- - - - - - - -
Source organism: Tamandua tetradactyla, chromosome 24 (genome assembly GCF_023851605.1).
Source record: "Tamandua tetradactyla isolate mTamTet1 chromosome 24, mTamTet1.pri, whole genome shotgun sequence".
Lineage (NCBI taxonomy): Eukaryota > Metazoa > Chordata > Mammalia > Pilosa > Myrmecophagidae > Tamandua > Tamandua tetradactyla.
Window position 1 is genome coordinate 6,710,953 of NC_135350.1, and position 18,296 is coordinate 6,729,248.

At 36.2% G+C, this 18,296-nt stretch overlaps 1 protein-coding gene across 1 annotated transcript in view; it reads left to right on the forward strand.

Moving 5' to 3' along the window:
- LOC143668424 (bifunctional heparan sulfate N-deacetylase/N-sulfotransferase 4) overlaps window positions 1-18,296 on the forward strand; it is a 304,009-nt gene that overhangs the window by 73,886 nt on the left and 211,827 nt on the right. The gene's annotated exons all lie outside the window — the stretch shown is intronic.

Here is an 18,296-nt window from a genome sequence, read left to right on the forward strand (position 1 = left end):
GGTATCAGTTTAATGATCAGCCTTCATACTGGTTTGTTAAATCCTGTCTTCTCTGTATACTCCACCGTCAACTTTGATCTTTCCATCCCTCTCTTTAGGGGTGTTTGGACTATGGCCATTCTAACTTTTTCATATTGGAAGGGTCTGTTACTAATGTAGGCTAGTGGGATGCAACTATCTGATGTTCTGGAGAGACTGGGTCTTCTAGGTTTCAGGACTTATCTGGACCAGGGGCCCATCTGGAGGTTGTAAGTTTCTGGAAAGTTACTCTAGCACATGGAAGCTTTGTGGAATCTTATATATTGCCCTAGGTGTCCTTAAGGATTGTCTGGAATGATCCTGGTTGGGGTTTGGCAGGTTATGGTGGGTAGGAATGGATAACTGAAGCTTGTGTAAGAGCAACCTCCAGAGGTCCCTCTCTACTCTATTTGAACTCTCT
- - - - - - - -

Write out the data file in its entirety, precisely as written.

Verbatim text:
Source organism: Tamandua tetradactyla, chromosome 24 (genome assembly GCF_023851605.1).
Source record: "Tamandua tetradactyla isolate mTamTet1 chromosome 24, mTamTet1.pri, whole genome shotgun sequence".
Lineage (NCBI taxonomy): Eukaryota > Metazoa > Chordata > Mammalia > Pilosa > Myrmecophagidae > Tamandua > Tamandua tetradactyla.
Window position 1 is genome coordinate 6,710,953 of NC_135350.1, and position 18,296 is coordinate 6,729,248.

At 36.2% G+C, this 18,296-nt stretch overlaps 1 protein-coding gene across 1 annotated transcript in view; it reads left to right on the forward strand.

Moving 5' to 3' along the window:
- LOC143668424 (bifunctional heparan sulfate N-deacetylase/N-sulfotransferase 4) overlaps window positions 1-18,296 on the forward strand; it is a 304,009-nt gene that overhangs the window by 73,886 nt on the left and 211,827 nt on the right. The gene's annotated exons all lie outside the window — the stretch shown is intronic.

Here is an 18,296-nt window from a genome sequence, read left to right on the forward strand (position 1 = left end):
GGTATCAGTTTAATGATCAGCCTTCATACTGGTTTGTTAAATCCTGTCTTCTCTGTATACTCCACCGTCAACTTTGATCTTTCCATCCCTCTCTTTAGGGGTGTTTGGACTATGGCCATTCTAACTTTTTCATATTGGAAGGGTCTGTTACTAATGTAGGCTAGTGGGATGCAACTATCTGATGTTCTGGAGAGACTGGGTCTTCTAGGTTTCAGGACTTATCTGGACCAGGGGCCCATCTGGAGGTTGTAAGTTTCTGGAAAGTTACTCTAGCACATGGAAGCTTTGTGGAATCTTATATATTGCCCTAGGTGTCCTTAAGGATTGTCTGGAATGATCCTGGTTGGGGTTTGGCAGGTTATGGTGGGTAGGAATGGATAACTGAAGCTTGTGTAAGAGCAACCTCCAGAGGTCCCTCTCTACTCTATTTGAACTCTCT